To 1/3 cup of sucrose from Victor Products Co. was added 1/8 cup of glycerin USP distributed by Barre-National Inc. of Baltimore, Md. The mixture was stirred with a spoon in a bowl for three minutes and was then spun into fibers. Mild initial smoking was corrected by slightly lowering the grid temperature. A good textured floss was produced. When 1/8 cup of the floss was placed in water it formed a dispersion similar to that discussed in Example X and not a solution as would be expected from sugar and glycerin individually. Similar to Example XI, the glycerin floss would not mix with pure vegetable oil. Also, pure glycerin does not mix with pure vegetable oil nor does it mix readily with water that already contains glycerin floss.
Now, 1/8 cup of the vegetable oil floss produced in Example VIII and 1/8 cup of the glycerin floss produced in Example XIII were placed together in a clear vessel and to this was added 1/3 cup of water. Immediately, the two flosses dispersed in the water to form a colloidal or colloidal-like dispersion.
To verify the parallel responses, a quantity of vegetable oil floss as produced in Example VIII was added to the glycerin USP but would not mix. Then 1/8 cup of glycerin floss as formed in Example XIII was added to 1/8 cup of pure vegetable oil along with 1/3 cup of water. No mixing or blending occurred.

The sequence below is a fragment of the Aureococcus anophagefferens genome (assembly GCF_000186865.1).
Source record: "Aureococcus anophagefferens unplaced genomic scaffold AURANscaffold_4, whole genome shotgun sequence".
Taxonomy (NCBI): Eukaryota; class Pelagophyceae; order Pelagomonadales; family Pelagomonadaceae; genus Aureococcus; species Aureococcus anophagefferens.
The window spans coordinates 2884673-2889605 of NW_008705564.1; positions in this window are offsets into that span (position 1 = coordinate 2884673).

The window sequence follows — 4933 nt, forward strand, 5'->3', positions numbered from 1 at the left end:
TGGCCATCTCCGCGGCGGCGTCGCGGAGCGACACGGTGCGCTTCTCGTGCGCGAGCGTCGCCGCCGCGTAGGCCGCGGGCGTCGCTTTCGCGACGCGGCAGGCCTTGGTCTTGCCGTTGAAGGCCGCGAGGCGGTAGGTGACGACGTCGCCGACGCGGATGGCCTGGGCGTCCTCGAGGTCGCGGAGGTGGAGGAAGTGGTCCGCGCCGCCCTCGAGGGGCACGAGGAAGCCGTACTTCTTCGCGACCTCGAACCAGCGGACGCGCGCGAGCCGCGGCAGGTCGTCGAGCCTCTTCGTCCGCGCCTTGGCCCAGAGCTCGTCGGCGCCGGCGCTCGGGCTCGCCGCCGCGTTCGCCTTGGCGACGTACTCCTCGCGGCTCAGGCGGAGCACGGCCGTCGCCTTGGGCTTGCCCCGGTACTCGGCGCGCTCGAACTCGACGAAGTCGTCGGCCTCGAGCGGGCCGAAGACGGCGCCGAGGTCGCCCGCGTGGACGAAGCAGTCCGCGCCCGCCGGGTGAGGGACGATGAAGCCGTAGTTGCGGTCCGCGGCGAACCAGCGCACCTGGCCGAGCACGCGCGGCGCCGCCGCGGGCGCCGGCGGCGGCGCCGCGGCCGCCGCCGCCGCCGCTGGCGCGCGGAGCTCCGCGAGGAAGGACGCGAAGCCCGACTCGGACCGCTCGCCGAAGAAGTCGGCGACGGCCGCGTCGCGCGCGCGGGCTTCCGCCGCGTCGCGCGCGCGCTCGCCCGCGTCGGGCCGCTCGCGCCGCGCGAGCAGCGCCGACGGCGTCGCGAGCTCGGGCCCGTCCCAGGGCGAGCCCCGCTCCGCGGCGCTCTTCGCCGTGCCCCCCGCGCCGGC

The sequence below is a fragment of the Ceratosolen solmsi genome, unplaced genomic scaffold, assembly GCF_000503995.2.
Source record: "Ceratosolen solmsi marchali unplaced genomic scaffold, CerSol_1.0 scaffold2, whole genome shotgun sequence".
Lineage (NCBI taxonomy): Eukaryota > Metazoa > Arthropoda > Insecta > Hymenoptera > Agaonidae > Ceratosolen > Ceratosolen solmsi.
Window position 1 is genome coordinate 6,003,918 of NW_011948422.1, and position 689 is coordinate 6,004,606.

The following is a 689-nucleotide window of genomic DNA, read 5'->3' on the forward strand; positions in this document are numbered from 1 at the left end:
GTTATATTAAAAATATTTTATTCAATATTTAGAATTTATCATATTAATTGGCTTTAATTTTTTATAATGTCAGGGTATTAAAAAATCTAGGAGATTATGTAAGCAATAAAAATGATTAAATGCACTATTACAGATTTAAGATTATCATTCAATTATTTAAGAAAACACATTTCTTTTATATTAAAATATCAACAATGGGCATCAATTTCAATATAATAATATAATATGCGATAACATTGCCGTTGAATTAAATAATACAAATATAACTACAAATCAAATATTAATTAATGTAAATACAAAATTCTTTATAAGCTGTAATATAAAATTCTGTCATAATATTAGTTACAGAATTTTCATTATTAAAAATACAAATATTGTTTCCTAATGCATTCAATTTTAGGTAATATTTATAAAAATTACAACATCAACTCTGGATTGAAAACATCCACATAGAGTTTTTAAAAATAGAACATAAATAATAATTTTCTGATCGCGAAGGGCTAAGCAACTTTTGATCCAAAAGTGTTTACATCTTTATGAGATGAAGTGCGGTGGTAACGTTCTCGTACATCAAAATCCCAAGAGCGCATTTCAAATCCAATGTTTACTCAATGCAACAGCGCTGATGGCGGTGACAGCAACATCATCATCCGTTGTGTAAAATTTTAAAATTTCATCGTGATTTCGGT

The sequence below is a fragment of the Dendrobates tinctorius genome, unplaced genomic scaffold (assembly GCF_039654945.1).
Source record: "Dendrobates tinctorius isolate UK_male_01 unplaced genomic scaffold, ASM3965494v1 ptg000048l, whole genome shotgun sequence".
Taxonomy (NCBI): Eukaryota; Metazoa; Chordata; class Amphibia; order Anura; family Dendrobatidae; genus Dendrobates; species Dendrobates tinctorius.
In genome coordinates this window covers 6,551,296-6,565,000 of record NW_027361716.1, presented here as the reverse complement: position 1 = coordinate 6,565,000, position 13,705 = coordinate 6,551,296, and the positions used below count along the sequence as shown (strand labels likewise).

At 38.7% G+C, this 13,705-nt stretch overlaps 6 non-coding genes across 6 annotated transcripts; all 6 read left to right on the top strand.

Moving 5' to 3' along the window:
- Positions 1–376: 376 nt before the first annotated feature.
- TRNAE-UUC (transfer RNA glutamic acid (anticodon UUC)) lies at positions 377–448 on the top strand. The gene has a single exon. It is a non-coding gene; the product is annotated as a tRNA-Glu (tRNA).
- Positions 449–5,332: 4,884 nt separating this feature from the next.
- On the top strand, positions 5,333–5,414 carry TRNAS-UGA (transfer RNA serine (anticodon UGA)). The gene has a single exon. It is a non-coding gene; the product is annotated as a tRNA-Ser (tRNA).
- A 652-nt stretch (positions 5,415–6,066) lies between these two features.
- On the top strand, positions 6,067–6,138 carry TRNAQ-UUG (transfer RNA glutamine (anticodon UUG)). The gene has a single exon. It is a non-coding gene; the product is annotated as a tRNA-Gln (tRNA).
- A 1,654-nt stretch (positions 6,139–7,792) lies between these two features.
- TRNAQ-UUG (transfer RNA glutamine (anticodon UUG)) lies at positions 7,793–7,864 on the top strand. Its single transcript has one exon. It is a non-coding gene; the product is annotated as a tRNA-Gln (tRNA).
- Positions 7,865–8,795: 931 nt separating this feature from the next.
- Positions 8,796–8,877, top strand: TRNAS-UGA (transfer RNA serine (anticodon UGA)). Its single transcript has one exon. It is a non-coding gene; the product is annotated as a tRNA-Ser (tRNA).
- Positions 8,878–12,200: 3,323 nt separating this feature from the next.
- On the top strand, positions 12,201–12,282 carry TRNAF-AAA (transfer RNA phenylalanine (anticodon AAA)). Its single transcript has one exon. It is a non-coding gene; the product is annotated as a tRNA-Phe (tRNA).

To 1/8 cup of glycerin floss as produced in Example XIII was added a quantity of water and this produced an apparent dispersion. To the dispersion was added a quantity of pure vegetable oil. The oil remained layered. Next, 1/2 cup vegetable oil floss as produced in Example VIII was added to 1/3 cup of water. A dispersion was formed immediately. Thereafter, 1/8 cup of glycerin was added to the dispersion and no blending could be obtained. However, reversing the sequence and mixing the pure glycerin first with water produced a solution (associated with a slight shimmering appearance as the glycerin spreads) in which the vegetable oil floss dispersed when subsequently added.
Example XIV was repeated using 1/10 cup each of vegetable oil floss and glycerin floss to which was added 1/3 cup water. Result, immediate dispersion formed having all the appearance of a colloidal dispersion.
1/6 cup of vegetable oil was mixed with 1/3 cup water to which was added 1/10 cup polyethylene glycol. While the polyethylene glycol appeared to enter a dispersed state, the vegetable oil remained separated in globules.
Next, 1/10 cup of glycerin floss was added to a mix of 1/6 cup of water and 1/6 cup vegetable oil. The glycerin formed a dispersion but the oil remained in separate globules.
1/10 cup of mineral oil floss from Example VI was combined in a vessel with 1/10 cup of polyethylene glycol floss from Example X and 1/10 cup of vegetable oil floss from Example IX. To this combination was added 1/2 cup water resulting in an immediate uniform dispersion.
To 1/10 cup vegetable oil floss from Example IX was added a previously prepared mixture of 1/10 cup polyethylene glycol and 1/10 cup water resulting in uniform dispersion.